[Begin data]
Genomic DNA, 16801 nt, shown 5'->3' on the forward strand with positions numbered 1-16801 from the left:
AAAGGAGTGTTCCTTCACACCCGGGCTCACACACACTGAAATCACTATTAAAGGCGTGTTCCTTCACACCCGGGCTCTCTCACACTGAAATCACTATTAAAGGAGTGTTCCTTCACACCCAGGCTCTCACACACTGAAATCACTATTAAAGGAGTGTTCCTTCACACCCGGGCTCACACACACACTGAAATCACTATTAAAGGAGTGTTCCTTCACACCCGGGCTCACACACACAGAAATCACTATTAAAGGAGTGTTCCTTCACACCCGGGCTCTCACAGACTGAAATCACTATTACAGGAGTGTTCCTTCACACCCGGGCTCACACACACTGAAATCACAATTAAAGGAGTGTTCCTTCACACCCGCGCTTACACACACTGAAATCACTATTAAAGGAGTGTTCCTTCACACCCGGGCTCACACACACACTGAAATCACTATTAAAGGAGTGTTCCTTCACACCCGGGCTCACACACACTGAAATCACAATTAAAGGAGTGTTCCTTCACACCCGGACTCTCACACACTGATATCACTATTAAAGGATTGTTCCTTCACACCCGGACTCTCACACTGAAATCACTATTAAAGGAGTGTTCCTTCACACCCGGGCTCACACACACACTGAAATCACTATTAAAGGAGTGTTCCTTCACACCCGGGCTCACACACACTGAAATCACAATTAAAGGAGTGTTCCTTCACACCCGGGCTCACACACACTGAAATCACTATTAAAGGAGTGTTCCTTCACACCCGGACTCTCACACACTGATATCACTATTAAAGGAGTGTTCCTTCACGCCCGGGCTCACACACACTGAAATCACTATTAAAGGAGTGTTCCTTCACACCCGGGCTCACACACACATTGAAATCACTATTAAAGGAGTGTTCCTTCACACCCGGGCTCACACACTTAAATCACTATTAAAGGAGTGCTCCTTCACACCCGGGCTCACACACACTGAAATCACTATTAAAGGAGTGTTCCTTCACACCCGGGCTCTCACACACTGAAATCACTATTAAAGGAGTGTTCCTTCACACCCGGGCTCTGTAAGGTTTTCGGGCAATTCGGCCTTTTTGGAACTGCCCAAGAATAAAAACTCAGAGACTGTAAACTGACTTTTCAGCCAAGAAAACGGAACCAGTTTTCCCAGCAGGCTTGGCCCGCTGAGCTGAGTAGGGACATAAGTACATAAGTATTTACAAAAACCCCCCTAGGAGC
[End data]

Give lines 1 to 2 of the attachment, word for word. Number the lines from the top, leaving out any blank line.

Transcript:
Genomic DNA, 16801 nt, shown 5'->3' on the forward strand with positions numbered 1-16801 from the left:
AAAGGAGTGTTCCTTCACACCCGGGCTCACACACACTGAAATCACTATTAAAGGCGTGTTCCTTCACACCCGGGCTCTCTCACACTGAAATCACTATTAAAGGAGTGTTCCTTCACACCCAGGCTCTCACACACTGAAATCACTATTAAAGGAGTGTTCCTTCACACCCGGGCTCACACACACACTGAAATCACTATTAAAGGAGTGTTCCTTCACACCCGGGCTCACACACACAGAAATCACTATTAAAGGAGTGTTCCTTCACACCCGGGCTCTCACAGACTGAAATCACTATTACAGGAGTGTTCCTTCACACCCGGGCTCACACACACTGAAATCACAATTAAAGGAGTGTTCCTTCACACCCGCGCTTACACACACTGAAATCACTATTAAAGGAGTGTTCCTTCACACCCGGGCTCACACACACACTGAAATCACTATTAAAGGAGTGTTCCTTCACACCCGGGCTCACACACACTGAAATCACAATTAAAGGAGTGTTCCTTCACACCCGGACTCTCACACACTGATATCACTATTAAAGGATTGTTCCTTCACACCCGGACTCTCACACTGAAATCACTATTAAAGGAGTGTTCCTTCACACCCGGGCTCACACACACACTGAAATCACTATTAAAGGAGTGTTCCTTCACACCCGGGCTCACACACACTGAAATCACAATTAAAGGAGTGTTCCTTCACACCCGGGCTCACACACACTGAAATCACTATTAAAGGAGTGTTCCTTCACACCCGGACTCTCACACACTGATATCACTATTAAAGGAGTGTTCCTTCACGCCCGGGCTCACACACACTGAAATCACTATTAAAGGAGTGTTCCTTCACACCCGGGCTCACACACACATTGAAATCACTATTAAAGGAGTGTTCCTTCACACCCGGGCTCACACACTTAAATCACTATTAAAGGAGTGCTCCTTCACACCCGGGCTCACACACACTGAAATCACTATTAAAGGAGTGTTCCTTCACACCCGGGCTCTCACACACTGAAATCACTATTAAAGGAGTGTTCCTTCACACCCGGGCTCTGTAAGGTTTTCGGGCAATTCGGCCTTTTTGGAACTGCCCAAGAATAAAAACTCAGAGACTGTAAACTGACTTTTCAGCCAAGAAAACGGAACCAGTTTTCCCAGCAGGCTTGGCCCGCTGAGCTGAGTAGGGACATAAGTACATAAGTATTTACAAAAACCCCCCTAGGAGC